Visualizing, and subsequently observing trends in data is very important for making any sense of it, and hopefully plan accordingly. Likewise, tracking the spread of COVID-19 has been paramount in understanding how, where, and when it has been spreading, and ultimately help us shed some light to the situation. If you want to build your own dashboard in Excel, you’ve come to the right place! In this guide, we’re going to show you way of tracking COVID-19 Data in Excel using Power Query. These methods, of course, apply to pretty much any other similar data set.
What is Power Query?
Power Query is a business intelligence (BI) for Excel. It is also known as Get & Transform in Excel 2016 and newer versions. Essentially, Power Query is a tool for connecting, fetching, and modifying data from external sources before populating it into a worksheet. Check our Power Query guide for a quick start: https://www.spreadsheetweb.com/power-query-basics/
We are going to use data made available by covidtracking.com – The COVID Tracking Project. The site is a volunteer-driven effort that collects and publishes the data about the COVID-19 outbreak in US.
The COVID Tracking Project site provides data in both JSON and CSV formats. We are going to use CSV file for Historic values for all states to fetch the data. You can access detailed information about the data and download links at https://covidtracking.com/api.
Creating the query
First, we need to fetch the data. The following steps below, you can fetch the data to track COVID-19 Data in Excel. Please note that some of names may be different than your Excel version, because there can be discrepancies between Excel versions and updates.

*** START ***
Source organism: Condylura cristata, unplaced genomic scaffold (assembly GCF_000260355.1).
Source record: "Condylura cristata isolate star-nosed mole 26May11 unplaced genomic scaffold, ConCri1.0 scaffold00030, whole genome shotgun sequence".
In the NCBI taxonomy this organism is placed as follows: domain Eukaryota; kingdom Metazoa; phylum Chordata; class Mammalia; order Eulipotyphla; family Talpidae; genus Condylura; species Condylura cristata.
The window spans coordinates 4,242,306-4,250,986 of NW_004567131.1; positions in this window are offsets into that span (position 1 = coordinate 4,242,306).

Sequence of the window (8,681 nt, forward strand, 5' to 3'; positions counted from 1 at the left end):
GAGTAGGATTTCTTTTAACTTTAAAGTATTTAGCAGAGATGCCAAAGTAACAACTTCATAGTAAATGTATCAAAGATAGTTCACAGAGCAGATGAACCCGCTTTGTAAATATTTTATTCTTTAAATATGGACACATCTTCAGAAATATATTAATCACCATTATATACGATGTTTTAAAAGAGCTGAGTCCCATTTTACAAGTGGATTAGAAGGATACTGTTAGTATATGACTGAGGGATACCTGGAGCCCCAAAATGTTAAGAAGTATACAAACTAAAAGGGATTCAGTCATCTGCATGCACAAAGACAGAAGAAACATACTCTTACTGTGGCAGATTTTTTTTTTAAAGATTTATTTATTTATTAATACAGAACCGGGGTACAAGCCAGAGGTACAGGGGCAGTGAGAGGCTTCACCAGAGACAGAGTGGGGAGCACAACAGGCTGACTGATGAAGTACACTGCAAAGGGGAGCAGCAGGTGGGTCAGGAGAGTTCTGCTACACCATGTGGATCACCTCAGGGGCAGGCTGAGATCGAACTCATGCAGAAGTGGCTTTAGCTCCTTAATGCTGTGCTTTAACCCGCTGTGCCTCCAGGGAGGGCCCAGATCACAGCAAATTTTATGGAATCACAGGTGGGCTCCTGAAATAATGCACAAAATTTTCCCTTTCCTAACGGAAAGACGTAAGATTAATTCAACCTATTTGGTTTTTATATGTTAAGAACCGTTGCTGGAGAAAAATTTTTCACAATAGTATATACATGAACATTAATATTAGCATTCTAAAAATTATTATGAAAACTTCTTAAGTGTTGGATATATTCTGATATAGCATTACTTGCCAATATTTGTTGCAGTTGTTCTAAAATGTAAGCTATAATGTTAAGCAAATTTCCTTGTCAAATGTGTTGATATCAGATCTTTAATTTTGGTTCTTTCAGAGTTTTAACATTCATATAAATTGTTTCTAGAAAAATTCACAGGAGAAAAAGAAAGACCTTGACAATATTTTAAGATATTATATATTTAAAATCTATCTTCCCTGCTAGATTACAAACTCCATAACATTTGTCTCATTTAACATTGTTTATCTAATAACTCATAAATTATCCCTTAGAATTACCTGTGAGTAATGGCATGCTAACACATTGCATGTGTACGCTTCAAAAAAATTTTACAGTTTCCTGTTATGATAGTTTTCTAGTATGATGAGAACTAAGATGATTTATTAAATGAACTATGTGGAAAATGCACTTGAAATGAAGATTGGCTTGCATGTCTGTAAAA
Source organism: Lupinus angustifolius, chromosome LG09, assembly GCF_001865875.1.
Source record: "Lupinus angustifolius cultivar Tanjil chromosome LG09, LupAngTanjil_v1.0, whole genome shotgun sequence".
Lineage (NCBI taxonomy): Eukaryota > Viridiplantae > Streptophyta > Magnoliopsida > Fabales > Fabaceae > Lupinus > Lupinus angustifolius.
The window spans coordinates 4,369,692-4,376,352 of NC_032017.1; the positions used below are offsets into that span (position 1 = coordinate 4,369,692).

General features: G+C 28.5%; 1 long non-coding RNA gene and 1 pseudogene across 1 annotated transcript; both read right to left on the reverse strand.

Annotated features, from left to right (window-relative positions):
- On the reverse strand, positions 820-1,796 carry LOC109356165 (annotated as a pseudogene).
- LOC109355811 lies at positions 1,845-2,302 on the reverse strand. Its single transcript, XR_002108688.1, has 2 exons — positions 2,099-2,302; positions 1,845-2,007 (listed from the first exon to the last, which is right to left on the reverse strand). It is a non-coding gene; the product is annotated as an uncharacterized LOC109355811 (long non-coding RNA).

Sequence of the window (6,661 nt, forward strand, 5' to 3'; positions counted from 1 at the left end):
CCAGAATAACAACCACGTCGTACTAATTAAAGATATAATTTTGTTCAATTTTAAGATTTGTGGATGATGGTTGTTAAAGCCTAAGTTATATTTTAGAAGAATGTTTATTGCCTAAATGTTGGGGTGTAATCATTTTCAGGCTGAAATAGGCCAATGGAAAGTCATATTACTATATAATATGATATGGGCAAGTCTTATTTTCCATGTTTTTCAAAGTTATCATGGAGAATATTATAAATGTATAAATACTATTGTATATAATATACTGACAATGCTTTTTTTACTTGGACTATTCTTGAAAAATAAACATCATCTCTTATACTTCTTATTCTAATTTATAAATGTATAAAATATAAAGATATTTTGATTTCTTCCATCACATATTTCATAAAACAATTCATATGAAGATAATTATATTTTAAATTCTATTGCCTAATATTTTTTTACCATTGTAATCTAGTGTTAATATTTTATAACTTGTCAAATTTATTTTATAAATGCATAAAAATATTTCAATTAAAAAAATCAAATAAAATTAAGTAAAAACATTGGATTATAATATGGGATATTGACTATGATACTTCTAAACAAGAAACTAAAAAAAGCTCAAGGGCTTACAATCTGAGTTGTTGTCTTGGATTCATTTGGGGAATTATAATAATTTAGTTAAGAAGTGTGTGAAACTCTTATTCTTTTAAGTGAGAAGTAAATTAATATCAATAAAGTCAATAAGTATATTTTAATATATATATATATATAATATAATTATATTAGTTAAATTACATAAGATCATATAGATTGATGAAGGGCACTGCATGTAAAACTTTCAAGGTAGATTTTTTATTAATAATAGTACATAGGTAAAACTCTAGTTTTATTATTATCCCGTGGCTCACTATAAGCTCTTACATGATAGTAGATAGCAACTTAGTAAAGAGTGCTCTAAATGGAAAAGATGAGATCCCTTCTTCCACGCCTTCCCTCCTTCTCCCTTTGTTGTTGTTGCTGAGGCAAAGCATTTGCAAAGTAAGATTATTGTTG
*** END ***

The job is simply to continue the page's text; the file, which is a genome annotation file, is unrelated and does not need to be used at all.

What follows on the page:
- (Excel 2016 and newer) Data > Get & Transform Data (Section) > From Web
(Excel 2013 w/ Power Query) Power Query > Get External Data (Section) > From Web
- Enter the url of data you want to get and click OK. We preferred https://covidtracking.com/api/v1/states/daily.csv
- You may see the authentication dialog. If you are using The COVID Tracking Project’s like in this example, you can continue as Anonymous by clicking Connect. Otherwise, use the dialog to authenticate for your data source.
- The next dialog displays a small part of the source data. If you are satisfied with it, click Edit (or Transform).
- The Edit button displays the Power Query Editor which is a powerful tool to shape and make it ready for Excel. Please see the Power Query Basics article for further information, if you haven’t already.
- Now, it is time to change the layout of the data-set. First, start by removing any unnecessary columns. You can either select them individually and delete unwanted columns, or select the ones you need and delete the others. The example below does the latter.
- You may have noticed that Power Query defined date column as a numeric If you are OK with this format, you can skip this step. However, we suggest changing it to date data type for consistency. You can convert these date numbers to actual dates using formulas as well. Here, we will show you an even faster way:
- You can reorder the columns as you like.
- Once you satisfied with the data, click Close & Load button in Home tab of ribbon to send your data to an Excel worksheet.
Tracking COVID-19 Data in Excel
After clicking Close & Load, Power Query creates an Excel Table in a new worksheet and populates the query result in it. From now on, refresh your data whenever you want to access the latest data.
How to refresh the data
You can refresh your query in several ways:
- Using shortcuts:
- Alt + F5 while selecting any cell in the table
- Ctrl + Alt + F5 to refresh whole workbook
- Right-click menu of your query in Power Query pane
Summation of data
Creating a “summary” of your data can help users get a better understanding of the bird’s-eye-view of the dashboard. You can combine aggregation and lookup functions to do this.
Here are some sample formulas we added.
|Most Positive (State)||=INDEX(daily[state],MATCH(MAXIFS(daily[positive],daily[date],RecentDate),daily[positive],0),1)|
Statistics from start: